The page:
French

”Departure from Compiègne”, drawing by the French survivor Bernard Aldebert, 1945/46. (Mauthausen Memorial / Collections)”Departure from Compiègne”, drawing by the French survivor Bernard Aldebert, 1945/46. (Mauthausen Memorial / Collections)Following its surrender in 1940, large parts of France came under German military administration, whereas southern- and central France was placed under the control of the collaborating Vichy regime. The extreme south-east of the country was occupied by Italy. In 1942, Jews from all over France began to be deported while civilians were forcibly recruited for work in Germany. In response to these and other repressive measures, the French „Résistance“ significantly increased its active membership.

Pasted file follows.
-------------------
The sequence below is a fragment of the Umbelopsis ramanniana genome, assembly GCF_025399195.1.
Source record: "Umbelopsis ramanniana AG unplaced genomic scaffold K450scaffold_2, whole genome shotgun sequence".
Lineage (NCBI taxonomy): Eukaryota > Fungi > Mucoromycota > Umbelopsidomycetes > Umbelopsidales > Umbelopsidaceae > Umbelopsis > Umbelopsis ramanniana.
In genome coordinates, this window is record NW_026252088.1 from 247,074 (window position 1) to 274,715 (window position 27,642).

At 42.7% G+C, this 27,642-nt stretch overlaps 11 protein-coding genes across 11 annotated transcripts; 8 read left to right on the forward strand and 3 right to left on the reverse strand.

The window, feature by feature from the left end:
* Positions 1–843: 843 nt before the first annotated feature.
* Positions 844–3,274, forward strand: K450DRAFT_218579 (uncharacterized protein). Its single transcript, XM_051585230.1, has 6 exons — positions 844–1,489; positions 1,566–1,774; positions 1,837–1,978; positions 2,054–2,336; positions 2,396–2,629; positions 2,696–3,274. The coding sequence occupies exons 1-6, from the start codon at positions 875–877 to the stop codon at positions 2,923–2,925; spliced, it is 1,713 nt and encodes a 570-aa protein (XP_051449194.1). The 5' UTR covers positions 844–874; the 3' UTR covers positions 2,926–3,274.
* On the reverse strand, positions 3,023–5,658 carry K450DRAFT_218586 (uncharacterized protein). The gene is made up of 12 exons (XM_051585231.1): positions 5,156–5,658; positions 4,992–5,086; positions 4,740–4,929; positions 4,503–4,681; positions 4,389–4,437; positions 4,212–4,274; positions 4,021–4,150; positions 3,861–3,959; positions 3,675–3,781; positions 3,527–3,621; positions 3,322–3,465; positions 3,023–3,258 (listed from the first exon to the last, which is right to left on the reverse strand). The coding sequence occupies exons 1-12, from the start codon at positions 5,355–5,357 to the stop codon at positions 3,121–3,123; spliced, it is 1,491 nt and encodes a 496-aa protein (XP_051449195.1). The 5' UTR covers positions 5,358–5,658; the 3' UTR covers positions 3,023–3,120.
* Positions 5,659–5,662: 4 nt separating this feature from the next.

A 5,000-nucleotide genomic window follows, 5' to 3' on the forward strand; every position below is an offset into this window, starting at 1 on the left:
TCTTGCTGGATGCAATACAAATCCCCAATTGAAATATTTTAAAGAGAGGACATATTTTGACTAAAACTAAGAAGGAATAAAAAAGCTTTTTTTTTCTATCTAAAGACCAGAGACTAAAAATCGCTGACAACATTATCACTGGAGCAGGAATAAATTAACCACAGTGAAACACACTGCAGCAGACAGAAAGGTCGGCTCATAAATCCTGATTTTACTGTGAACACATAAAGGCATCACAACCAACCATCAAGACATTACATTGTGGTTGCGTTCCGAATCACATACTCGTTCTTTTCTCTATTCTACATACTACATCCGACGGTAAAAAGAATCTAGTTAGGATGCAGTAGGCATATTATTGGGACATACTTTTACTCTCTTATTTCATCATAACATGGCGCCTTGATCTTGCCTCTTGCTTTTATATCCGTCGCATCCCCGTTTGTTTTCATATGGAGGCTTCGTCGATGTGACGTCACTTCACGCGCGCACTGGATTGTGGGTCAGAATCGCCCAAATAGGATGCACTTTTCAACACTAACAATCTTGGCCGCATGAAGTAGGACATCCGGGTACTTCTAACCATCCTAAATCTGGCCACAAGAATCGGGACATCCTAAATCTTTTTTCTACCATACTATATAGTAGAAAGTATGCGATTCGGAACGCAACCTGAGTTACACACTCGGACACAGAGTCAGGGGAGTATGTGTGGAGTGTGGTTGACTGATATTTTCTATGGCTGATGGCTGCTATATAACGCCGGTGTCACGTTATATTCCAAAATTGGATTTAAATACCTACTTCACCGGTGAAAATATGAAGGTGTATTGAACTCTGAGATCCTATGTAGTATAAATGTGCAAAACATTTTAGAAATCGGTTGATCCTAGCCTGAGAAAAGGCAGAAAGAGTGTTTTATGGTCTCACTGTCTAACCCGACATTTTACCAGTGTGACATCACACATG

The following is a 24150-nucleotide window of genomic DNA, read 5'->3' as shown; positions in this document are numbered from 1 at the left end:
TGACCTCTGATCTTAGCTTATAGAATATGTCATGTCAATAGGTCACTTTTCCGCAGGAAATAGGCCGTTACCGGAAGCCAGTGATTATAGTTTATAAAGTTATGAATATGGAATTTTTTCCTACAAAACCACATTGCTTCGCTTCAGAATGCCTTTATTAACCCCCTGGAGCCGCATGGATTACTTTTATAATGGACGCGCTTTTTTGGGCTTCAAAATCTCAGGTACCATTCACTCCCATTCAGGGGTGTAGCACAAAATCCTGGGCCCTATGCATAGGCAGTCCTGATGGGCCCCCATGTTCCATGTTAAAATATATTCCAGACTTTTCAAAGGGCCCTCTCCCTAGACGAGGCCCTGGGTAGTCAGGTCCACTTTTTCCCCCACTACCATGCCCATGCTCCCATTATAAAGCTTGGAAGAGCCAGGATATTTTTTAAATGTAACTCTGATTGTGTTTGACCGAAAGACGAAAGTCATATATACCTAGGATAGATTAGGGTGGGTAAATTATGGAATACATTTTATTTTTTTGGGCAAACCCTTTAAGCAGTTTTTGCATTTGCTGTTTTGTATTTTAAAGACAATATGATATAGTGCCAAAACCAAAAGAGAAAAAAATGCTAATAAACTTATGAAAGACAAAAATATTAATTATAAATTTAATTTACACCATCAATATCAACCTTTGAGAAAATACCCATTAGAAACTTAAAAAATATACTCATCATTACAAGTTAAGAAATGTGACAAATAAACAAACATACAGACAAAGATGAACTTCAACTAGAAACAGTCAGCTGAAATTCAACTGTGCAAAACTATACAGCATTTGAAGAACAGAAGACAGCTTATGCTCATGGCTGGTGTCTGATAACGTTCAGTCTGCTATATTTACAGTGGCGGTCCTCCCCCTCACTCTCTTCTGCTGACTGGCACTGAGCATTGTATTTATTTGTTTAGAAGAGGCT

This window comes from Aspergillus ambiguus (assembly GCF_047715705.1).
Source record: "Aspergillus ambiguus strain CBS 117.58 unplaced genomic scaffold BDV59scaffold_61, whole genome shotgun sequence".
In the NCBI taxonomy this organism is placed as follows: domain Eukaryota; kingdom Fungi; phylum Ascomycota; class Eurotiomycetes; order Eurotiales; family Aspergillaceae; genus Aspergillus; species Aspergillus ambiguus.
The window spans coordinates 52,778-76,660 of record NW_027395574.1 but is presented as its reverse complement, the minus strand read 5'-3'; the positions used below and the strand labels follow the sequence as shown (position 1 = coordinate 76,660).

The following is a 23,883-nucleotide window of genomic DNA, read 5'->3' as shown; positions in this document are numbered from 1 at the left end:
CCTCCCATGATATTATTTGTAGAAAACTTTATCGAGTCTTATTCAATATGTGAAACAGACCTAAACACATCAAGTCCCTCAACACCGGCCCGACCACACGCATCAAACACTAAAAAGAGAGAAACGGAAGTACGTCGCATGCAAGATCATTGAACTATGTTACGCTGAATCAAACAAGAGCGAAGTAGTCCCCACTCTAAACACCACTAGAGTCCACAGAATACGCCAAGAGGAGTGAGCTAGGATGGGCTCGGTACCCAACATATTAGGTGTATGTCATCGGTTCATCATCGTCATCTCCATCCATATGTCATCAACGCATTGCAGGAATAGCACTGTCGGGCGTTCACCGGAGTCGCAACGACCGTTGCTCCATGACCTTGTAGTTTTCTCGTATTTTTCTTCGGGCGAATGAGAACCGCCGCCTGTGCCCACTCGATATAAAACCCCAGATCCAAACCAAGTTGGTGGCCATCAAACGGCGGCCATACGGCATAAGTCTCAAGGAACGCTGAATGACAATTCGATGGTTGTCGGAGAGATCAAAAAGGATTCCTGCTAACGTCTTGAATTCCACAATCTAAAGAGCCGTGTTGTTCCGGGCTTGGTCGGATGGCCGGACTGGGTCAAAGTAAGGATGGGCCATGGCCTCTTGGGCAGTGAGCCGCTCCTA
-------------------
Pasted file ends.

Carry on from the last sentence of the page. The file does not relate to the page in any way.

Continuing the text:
As early as spring 1942, the individual French prisoners arrived at Gusen with the first major transports following in March 1943. The greatest number of French prisoners is documented for the first half of 1944. The majority of French prisoners were deported to Gusen for political reasons, many of them deliberately abducted in the middle of the night in the course of the so-called “Aktion Nacht und Nebel” in an effort to keep the civilian population in a state of fear and uncertainty. 

Thank to a Red Cross initiative, more than 500 French prisoners were released from Gusen in April 1945. Of the approximately 2.400 French nationals deported to Gusen, at least 1.000 lost their lives.